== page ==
Conflict at work

Keep in mind that you want to reach a solution to avoid the same thing happening again, and that you can be assertive without being aggressive. In some cases, when the conflict is out of hand and affecting your work, you might consider speaking to someone in your HR department. Your company may have its own standardised processes for how to adopt conflict resolution strategies. They may state that meditation is required from the start, in which case a neutral third party can help to facilitate the process.

Prepare for the discussion in advance

Before speaking to the other person, make a list of the points you want to discuss. Without preparing for the conversation and carefully planning what you want to say, you could more easily lose control of the situation and rise to emotional tension. Remember that you want to have a conversation, not a confrontation, so it benefits everyone to formalise proceedings, loosely structuring the meeting and having relevant questions and notes ready.

It also makes it fair that you let the other person know any specific areas of discussion you’re looking to cover, so that they can make their own notes too. Aligning the themes of the meeting helps you to start working on a common goal before you get there, which is highly conducive to bridging the divide. You can even agree to set a mutual intention, such as promising you’ll always hear the other person out, even if you disagree with what they say.

Never assume someone has done or said something out of spite; they might have a perfectly valid reason for their actions, which is why it’s important to clarify the circumstances. Working on your empathy around the situation ahead of time will help you to see things from the other person’s view, giving you the best chance of a positive outcome.

Communicate effectively

Conflict resolution techniques need to be grounded in open and honest communication. Encourage anyone involved to articulate their emotions without fear of retaliation or judgment, by taking a compassionate attitude and showing that you respect their perspective. Choose a safe and quiet environment where you won’t be disrupted, so that people can comfortably express their concerns.

Start by confirming how the conflict started and what you are both unhappy about, to help you get on the same page and understand everyone’s motivations and needs. Practice active listening by giving your full attention to the person speaking. Listen to understand their viewpoint, rather than waiting to talk and formulating your response. Repeat or paraphrase their statements each time they’re finished talking, to ensure accurate understanding and show that you value their input. Whatever you do, refrain from any personal attacks or disrespectful behaviour.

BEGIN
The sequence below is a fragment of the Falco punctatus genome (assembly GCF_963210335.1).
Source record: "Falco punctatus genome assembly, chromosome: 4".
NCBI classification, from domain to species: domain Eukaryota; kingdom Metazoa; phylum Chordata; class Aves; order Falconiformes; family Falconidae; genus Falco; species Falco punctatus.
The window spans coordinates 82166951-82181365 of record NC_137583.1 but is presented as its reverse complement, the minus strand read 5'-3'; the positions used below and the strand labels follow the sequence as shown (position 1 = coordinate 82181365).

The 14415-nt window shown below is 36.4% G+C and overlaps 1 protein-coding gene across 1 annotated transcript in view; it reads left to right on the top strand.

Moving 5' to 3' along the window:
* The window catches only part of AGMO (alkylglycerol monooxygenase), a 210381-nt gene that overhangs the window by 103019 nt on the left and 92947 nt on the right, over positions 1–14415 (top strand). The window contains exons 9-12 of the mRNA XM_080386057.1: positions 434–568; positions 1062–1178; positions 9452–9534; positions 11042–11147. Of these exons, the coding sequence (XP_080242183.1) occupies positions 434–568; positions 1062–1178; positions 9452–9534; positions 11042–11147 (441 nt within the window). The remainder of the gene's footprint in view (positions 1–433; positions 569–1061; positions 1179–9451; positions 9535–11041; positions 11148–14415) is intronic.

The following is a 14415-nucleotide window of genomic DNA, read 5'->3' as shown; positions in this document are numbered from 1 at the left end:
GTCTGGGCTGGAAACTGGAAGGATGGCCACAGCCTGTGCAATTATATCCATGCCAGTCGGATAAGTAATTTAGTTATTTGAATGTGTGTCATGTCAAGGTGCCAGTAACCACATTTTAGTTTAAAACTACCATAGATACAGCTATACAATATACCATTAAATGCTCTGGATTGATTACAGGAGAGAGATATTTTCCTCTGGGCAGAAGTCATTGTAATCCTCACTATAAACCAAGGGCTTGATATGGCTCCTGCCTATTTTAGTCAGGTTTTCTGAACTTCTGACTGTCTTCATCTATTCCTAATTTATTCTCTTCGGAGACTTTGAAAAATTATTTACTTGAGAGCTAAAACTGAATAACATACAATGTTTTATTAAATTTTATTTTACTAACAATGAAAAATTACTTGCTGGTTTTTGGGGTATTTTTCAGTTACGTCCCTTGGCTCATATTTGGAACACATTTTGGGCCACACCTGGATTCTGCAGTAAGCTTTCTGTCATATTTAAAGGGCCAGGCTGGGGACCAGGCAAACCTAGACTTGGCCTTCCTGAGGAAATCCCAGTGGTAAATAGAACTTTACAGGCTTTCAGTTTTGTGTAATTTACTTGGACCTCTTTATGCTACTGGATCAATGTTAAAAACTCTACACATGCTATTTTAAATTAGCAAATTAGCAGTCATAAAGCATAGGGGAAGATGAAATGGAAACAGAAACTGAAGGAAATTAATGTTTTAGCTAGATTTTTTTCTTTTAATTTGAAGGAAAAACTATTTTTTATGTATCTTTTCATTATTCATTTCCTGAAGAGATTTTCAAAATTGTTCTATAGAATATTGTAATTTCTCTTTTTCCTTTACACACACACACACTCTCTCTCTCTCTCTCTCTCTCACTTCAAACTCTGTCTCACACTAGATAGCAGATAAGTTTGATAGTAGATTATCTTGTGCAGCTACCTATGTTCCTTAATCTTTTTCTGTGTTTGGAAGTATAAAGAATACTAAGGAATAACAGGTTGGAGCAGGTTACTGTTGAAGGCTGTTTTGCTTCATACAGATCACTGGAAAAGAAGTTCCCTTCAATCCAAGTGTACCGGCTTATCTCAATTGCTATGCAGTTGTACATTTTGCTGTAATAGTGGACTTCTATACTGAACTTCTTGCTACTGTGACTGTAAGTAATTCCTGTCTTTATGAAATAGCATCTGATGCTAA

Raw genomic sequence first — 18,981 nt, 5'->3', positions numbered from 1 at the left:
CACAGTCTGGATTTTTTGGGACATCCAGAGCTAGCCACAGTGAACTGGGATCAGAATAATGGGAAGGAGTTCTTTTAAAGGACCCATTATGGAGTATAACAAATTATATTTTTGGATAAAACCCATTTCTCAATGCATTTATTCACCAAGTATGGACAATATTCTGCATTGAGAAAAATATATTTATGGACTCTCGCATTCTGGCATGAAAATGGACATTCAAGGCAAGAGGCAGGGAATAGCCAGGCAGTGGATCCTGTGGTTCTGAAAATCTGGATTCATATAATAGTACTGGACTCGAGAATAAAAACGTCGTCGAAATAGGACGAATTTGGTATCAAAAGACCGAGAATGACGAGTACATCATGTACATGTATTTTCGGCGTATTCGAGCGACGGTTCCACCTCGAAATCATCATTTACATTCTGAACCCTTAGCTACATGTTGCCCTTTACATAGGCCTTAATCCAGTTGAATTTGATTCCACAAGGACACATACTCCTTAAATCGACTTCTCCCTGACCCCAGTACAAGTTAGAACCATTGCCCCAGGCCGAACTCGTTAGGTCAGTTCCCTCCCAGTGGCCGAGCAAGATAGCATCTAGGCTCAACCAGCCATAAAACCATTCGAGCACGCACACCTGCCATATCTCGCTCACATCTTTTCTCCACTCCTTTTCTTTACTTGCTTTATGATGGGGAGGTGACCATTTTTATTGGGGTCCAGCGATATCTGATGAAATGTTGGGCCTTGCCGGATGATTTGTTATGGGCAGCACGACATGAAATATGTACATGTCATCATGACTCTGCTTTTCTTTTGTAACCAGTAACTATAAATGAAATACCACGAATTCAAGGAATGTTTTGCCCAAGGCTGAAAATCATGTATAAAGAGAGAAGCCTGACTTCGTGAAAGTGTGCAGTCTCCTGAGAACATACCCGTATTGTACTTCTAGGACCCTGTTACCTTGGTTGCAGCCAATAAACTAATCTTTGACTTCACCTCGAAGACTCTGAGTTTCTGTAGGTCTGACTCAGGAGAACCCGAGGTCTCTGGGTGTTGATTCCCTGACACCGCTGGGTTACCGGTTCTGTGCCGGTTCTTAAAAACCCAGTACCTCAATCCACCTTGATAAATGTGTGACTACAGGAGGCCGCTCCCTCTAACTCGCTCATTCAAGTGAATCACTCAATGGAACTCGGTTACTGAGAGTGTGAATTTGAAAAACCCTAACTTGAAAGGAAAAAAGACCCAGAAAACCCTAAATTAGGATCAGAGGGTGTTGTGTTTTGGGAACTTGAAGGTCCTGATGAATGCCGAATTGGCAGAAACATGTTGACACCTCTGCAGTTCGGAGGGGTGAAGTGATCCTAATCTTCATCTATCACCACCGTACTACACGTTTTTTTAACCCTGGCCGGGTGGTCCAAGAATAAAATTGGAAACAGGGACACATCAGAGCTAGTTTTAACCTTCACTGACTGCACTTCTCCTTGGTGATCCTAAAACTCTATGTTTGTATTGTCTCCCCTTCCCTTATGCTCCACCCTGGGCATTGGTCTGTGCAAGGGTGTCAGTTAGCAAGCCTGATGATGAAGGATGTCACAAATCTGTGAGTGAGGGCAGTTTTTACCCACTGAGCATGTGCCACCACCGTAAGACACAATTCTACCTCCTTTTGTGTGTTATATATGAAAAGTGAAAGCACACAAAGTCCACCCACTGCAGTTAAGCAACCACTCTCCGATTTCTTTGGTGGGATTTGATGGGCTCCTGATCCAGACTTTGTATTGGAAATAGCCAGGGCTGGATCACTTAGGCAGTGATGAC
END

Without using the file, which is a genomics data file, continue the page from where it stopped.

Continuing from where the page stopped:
Don’t be tempted to think you have to prove the other person wrong; instead, prioritise reaching a compromise. Effective conflict resolution strategies negotiate everyone’s needs and interests. Through a process of give and take, you can work towards a solution that satisfies both sides.

Follow up appropriately

After the meeting, reach out to the other person to confirm that the conflict has been resolved. If it has, ensure that the resolution is firmly in place and will be adequately sustainable. Seek feedback to identify areas for improvement and write down your learnings from the conflict, to avoid similar issues in the future. You can even take clear preventative measures by coming up with a strategy to reduce the chances of a repeated occurrence.

If further investigation is required or you feel the need to involve another party in proceedings, you can set a date for a follow-up meeting. In the meantime, you can try agreeing on actions you’ll both take to move things forward, as you get closer to a solution.

What’s next?

Read related articles about growing your career, or submit your CV to access a wide range of live roles in your industry. One of our consultants will be in touch to discuss your career options.

Looking to grow your career this year?

Download our career development toolkit for expert advice.

Download your toolkit today

Try out our job match tool

Take a look through similar roles in your sector to see what else is on offer. 

Try out our tool

Where next on your professional journey?

Find out what your next career move should be with our quick and easy quiz 

Take our quiz